Ghana’s current public debt stock of GHȼ334 billion means each citizen owes GHȼ11,133.
That is, if the provisional public debt stock was evenly distributed among the 30 million Ghanaians at the end of June this year.
Inference drawn from data provided by the Bank of Ghana suggests that the increase in debt means each Ghanaian now owes GHȼ11,133. This is GHC1,433 more than what was owed by close of December, 2020. That is, from GHȼ9,700 in 2020 to GHȼ11,133 as at June ending 2021.
Further analysis suggests that between March and June ending 2021, the country’s debt stock meant the ordinary Ghanaian had an additional individual debt burden of GHȼ1,000.
From over GHȼ290 billion as at the end of December 2020, to more than GHȼ330 billion by June ending 2021, the country’s public debt stock has increased by a little over 14.7% within a period of six months.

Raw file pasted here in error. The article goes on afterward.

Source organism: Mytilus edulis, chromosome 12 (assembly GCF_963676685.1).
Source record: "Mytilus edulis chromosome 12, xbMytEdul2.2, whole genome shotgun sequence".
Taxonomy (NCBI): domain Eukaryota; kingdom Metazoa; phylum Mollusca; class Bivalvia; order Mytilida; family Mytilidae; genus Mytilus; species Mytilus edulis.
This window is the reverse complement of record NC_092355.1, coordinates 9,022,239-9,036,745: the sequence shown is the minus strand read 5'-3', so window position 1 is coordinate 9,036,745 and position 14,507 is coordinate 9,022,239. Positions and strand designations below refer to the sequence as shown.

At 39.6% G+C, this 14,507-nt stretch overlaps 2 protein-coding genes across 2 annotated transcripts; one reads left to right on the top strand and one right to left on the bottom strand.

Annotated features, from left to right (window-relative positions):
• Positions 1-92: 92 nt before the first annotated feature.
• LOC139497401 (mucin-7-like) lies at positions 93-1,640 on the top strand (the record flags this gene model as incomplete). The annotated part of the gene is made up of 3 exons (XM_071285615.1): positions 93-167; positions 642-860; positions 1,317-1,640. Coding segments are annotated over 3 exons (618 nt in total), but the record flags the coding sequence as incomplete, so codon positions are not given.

The International Monetary Fund (IMF) in its latest assessment of Ghana’s economy (2021 Article IV Consultation with Ghana) hinted the country is nearing a debt distress status.
According to the fund, “the uncertainty about the cause of the pandemic and high debt vulnerabilities mean that financing needs could increase and additional official support could be needed, including from the IMF.”
Meanwhile, the fund has indicated that “the expected domestic market capacity to absorb new government debt may not fully materialise” due to the country’s slow progress towards fiscal adjustment.
Below is how much each Ghanaian owes per the country’s public debt stock from 2015 to June ending 2021:
2015 – GHȼ3,333,
2016 – GHȼ4,066
2017 – GHȼ4,733
2018 – GHȼ5,766
2019 – GHȼ7,266
2020 – GHȼ9,700
2021 – GHȼ11,133 (June ending)
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